Wednesday, October 14, 2015

How To Get Good Contrast in Photography

For a long time I saw the world in black and white. A pixelated version perhaps, but monochromatic all the way.

As editor of a community newspaper, I oversaw the selection of photos for the week's issue.  What I discovered early was how important good contrast was for impact.  Without the mix of colour to add appeal  (seldom money in the budget for that)  it was easy to see how even a good shot could be lifeless if the contrast wasn't there. 

As it is with a landscape, flat is boring. You need the depth, the highs and lows to create interest and pull people in.

How to achieve this without spending a good deal of time in processing though, was often a challenge for staff.  The budget of a small weekly meant that journalists were typically writers, forced by necessity into the position of photographer too.  Post-secondary education had included courses on using a camera, but the people we hired as reporters were often more intent on perfecting their writing, rather than their photography.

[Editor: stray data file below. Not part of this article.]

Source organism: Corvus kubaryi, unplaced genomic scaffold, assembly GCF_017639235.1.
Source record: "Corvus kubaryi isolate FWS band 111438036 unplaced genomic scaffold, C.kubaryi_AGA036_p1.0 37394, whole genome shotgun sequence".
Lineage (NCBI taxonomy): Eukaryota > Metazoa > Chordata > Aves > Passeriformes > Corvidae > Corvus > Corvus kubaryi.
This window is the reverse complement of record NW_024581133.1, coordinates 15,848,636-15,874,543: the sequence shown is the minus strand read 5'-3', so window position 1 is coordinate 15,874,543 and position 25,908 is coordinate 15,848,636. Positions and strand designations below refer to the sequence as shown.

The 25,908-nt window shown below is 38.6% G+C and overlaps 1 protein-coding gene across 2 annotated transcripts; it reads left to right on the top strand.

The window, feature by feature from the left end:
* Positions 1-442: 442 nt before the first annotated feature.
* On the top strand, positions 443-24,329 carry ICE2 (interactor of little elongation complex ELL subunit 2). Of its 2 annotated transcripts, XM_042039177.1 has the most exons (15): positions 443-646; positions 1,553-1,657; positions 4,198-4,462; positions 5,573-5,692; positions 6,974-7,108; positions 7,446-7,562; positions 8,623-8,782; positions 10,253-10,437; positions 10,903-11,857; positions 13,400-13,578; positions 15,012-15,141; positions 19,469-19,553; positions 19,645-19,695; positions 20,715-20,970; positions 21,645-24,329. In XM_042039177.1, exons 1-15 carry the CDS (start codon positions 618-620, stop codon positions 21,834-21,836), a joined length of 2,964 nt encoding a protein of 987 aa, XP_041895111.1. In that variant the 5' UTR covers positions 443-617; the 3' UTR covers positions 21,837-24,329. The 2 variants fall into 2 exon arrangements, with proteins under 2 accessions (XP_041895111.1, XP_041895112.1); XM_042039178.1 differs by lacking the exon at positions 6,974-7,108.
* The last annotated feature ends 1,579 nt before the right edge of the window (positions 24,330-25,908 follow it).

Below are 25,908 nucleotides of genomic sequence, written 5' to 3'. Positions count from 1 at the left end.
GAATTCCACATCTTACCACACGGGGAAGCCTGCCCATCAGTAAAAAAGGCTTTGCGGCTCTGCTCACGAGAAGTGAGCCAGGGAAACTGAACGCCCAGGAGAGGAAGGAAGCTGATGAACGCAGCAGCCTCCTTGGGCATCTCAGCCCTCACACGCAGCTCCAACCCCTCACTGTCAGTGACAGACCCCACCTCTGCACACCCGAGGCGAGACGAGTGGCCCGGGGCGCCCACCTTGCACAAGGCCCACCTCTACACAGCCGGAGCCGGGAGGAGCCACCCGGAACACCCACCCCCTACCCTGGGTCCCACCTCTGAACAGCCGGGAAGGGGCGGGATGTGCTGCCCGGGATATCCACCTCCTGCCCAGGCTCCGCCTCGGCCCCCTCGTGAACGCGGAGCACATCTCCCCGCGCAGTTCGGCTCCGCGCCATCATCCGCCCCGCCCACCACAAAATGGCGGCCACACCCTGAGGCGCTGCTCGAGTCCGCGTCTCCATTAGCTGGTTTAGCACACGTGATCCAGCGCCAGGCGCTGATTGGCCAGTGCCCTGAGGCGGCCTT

The 'fun' was always the many times we got that awesome photo that sadly had no quality. So we flashed, dodged and burned in the dark room, then later with the introduction of digital technology, puttered away in Photoshop to bring the greatness to life.  All the while thinking it would sure be nice if we had managed this from the beginning.

With that career behind me, and my interest in photography as a hobby growing, I've decided to change thought to action. These great tutorials should get that process started:

Digital Photography School Get Better Contrast in Your Photography

Get Great Contrast in Photography

Handling High Contrast

Understanding Contrast in Photography
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